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Tag Archives: improve communication

man distracted by cell phone

Technology can be a wonderful thing. It helps us connect people from across the country (or world) through a video conference or virtual chat. It allows us to easily create charts and map out data. It allows us to better serve our customers.

But there is a dark side to technology. It’s the side that affects our everyday interactions with people—the side that completely sucks us in and tethers us to our devices.

Have you ever walked into a restaurant and noticed friends, couples, or even entire families absorbed in their smart phones? Or noticed people out for a walk, with their heads buried in their devices?

Are you guilty of this too? Do you catch yourself shooting your co-worker an email when you could just walk to her office and ask a quick question? Do you find yourself flipping through social media or the news or weather instead of engaging those around you in conversation?

Yes, technology does great things, but it’s also killing our communication skills. According to MIT sociologist Sherry Turkle, author of the book Reclaiming Conversation, our deep absorption in our devices has caused us to lose our ability to have deeper, more spontaneous conversations with others. We begin to lose our capacity for “empathy, introspection, creativity, and intimacy.”[1]

With Valentine’s Day fast approaching, I think about the implications this has for our relationships. Are our conversations lacking the depth they used to have? Are we missing opportunities to look others in the eye and truly connect with them?

Looking at it from another angle, are we missing opportunities at work because we’ve greatly reduced the number of face-to-face interactions we have with others? Sherry Turkle says YES. She points to many studies that indicate that when people are allowed to talk to each other, they do better—they’re more collaborative, they’re more creative, they get more done.

And what about networking? I’ve talked with many people who say that the younger generation has difficulty with face-to-face networking. It’s a skill that doesn’t come easily for them because so many of their interactions are digital. That’s troubling because, according to Hubspot, 85% of people say they build stronger, more meaningful business relationships during in-person business meetings and conferences.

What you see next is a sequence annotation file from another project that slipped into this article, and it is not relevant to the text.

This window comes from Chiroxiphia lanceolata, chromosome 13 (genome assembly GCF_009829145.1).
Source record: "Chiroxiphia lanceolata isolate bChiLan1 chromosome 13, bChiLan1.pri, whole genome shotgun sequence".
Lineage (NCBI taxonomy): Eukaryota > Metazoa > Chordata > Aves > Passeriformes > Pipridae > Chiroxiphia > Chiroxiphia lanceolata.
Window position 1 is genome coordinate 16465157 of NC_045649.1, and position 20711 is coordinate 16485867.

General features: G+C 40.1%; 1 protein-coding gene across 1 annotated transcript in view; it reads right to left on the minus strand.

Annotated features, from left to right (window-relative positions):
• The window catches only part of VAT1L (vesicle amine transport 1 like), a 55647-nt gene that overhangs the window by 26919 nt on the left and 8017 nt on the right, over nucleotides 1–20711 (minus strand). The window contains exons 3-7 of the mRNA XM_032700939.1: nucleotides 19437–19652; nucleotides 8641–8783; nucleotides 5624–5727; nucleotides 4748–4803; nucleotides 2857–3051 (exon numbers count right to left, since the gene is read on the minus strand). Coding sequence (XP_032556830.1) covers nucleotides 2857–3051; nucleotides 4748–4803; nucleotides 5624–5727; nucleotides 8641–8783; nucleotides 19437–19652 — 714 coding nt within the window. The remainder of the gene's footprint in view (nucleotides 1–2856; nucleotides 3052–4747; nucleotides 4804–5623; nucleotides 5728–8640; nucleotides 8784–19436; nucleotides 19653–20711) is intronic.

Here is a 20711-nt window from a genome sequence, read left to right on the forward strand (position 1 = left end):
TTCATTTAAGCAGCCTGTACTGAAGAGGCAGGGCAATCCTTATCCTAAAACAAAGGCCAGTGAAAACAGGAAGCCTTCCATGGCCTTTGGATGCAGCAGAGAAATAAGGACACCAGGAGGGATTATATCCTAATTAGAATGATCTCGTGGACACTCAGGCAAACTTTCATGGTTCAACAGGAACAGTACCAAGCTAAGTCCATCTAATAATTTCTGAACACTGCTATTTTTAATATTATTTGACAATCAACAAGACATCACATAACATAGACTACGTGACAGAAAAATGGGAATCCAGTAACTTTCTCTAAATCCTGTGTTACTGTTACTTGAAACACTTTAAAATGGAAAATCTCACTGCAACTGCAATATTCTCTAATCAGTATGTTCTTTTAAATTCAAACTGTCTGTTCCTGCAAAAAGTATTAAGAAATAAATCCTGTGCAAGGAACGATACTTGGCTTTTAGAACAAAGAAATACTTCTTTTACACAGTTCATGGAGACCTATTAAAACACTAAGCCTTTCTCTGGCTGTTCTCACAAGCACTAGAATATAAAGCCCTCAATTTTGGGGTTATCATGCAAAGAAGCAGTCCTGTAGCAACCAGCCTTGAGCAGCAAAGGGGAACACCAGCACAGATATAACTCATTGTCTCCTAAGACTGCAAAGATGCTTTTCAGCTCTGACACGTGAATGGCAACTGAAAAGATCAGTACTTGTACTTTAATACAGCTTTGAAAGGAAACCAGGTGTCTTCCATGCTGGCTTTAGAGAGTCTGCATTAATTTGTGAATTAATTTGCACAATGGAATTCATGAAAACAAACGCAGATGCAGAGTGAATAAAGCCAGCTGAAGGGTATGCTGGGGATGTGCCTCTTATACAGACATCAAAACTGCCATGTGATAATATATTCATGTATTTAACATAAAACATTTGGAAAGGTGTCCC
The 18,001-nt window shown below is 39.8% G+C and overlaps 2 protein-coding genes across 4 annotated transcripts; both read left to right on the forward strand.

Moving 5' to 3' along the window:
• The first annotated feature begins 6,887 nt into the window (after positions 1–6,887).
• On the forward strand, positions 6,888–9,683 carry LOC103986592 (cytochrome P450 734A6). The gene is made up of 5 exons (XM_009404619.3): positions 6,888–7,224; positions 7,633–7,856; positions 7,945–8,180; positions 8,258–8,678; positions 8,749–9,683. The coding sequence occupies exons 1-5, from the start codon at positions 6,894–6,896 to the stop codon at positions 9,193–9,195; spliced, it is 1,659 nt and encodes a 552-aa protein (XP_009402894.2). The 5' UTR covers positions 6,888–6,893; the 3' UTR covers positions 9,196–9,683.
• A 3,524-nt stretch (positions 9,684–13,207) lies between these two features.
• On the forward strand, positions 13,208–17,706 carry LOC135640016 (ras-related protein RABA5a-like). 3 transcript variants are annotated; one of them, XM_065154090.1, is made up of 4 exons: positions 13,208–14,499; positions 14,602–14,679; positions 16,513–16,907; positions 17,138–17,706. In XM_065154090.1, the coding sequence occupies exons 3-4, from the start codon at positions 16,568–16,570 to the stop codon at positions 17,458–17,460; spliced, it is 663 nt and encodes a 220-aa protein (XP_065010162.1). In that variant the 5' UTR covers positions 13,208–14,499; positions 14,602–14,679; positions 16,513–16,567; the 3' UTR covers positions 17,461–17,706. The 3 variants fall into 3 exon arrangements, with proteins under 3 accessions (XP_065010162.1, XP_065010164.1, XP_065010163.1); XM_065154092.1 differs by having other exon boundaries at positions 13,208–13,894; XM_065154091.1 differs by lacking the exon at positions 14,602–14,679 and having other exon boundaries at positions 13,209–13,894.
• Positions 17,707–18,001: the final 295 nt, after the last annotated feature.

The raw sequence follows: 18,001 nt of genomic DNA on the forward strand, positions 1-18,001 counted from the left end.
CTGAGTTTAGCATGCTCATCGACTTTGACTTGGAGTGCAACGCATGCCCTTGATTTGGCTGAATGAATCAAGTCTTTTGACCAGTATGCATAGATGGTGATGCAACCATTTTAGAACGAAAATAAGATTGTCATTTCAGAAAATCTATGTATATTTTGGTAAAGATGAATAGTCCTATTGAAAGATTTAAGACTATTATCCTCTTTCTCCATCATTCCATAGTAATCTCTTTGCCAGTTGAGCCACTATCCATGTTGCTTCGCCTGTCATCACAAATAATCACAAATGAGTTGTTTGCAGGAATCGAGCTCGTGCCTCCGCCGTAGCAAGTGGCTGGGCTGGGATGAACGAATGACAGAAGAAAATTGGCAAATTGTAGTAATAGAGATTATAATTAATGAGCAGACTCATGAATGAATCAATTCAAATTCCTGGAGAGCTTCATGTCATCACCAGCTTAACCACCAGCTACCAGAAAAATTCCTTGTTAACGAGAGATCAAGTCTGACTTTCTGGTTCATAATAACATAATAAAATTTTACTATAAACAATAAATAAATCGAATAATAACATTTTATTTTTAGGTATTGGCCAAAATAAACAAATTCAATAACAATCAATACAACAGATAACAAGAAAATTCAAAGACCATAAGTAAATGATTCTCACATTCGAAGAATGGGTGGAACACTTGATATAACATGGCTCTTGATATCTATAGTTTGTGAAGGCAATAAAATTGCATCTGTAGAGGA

Face-to-face still matters!

It’s time we stop multi-tasking, set our cell phones aside, and rediscover meaningful conversation with others. Our relationships—both personal and professional—will be better for it.

[1] Suttie, J. (December 7, 2015). How Smartphones Are Killing Conversation. The Greater Good Science Center at Berkeley. http://greatergood.berkeley.edu/article/item/how_smartphones_are_killing_conversation. Accessed 12/19/16.

MARGARET SMITH IS A CAREER COACH, AUTHOR, INSIGHTS®DISCOVERY LICENSED PRACTITIONER, FOUNDER OF UXL, AND CO-FOUNDER OF THE TAG TEAM. SHE HOSTS WORKSHOPS FOR PEOPLE WHO NEED CAREER OR PERSONAL GUIDANCE. YOU CAN VISIT HER WEBSITE AT WWW.YOUEXCELNOW.COM

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communication-in-4-colors-insights-discovery

Do you ever wonder why a certain co-worker is so quiet? Or why another co-worker always wants to work in teams? Or why another won’t make a decision until everyone’s voice has been heard?

Assessment tests, such as Insights® Discovery, can unearth the mysteries behind your co-workers’ communication tendencies. Insights® is a science-based personality test designed to help you gain a better understanding of your own and others’ behaviors, tendencies, and perspectives. As an Insights® Licensed Practitioner, I have introduced many teams to Insights® and have witnessed improved communication, better leadership, and greater team cohesion and empathy.

One of the things I like best about Insights® is its approachable model, broken down into four main color energies (blue, red, yellow, and green). The idea behind the model is that everyone has the capacity to exhibit and embrace all four distinct personality types, but we all tend to lead with or prefer a certain personality type. Here is a brief overview of each color/personality type. Which one do you immediately identify with?

4-colors-good-day

RED: Those who lead with red energy tend to be assertive, bold, and to-the-point. They are natural leaders and love to take charge and make quick decisions.

YELLOW: Yellows are bright, sunshiney, and social. They love working in teams, brainstorming ideas, and connecting with new people.